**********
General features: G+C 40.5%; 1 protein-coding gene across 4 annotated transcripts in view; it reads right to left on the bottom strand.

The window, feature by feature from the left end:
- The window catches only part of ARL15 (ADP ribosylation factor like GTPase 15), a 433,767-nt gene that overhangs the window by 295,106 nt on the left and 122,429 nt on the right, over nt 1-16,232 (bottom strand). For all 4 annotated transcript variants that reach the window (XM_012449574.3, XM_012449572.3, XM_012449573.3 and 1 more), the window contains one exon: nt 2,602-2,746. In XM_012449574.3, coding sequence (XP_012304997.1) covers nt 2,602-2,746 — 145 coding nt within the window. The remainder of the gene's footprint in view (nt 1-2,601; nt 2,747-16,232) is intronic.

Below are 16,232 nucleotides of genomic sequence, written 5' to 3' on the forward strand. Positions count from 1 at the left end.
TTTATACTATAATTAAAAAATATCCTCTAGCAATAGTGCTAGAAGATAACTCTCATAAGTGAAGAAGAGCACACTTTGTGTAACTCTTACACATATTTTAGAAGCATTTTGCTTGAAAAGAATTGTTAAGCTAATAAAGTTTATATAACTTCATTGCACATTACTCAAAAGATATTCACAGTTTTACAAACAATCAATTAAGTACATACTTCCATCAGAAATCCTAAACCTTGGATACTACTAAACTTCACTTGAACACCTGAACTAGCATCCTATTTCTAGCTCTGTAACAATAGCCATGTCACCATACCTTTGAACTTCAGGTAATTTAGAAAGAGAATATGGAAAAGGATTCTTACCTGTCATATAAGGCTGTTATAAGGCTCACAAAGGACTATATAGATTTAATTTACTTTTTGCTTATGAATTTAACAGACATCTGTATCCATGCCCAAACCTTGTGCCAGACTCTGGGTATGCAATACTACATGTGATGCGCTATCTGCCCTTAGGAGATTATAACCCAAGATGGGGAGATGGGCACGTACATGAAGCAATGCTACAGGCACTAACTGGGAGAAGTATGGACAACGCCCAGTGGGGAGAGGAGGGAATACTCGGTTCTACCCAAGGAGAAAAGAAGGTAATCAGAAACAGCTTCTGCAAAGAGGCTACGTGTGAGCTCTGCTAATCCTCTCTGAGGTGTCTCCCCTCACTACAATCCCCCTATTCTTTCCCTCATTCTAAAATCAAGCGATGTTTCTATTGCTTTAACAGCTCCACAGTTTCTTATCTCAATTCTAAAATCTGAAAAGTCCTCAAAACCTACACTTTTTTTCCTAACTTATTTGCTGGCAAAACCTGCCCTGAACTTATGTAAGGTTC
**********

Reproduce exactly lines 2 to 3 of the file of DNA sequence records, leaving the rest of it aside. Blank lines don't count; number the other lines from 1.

The window, feature by feature from the left end:
- The window catches only part of ARL15 (ADP ribosylation factor like GTPase 15), a 433,767-nt gene that overhangs the window by 295,106 nt on the left and 122,429 nt on the right, over nt 1-16,232 (bottom strand). For all 4 annotated transcript variants that reach the window (XM_012449574.3, XM_012449572.3, XM_012449573.3 and 1 more), the window contains one exon: nt 2,602-2,746. In XM_012449574.3, coding sequence (XP_012304997.1) covers nt 2,602-2,746 — 145 coding nt within the window. The remainder of the gene's footprint in view (nt 1-2,601; nt 2,747-16,232) is intronic.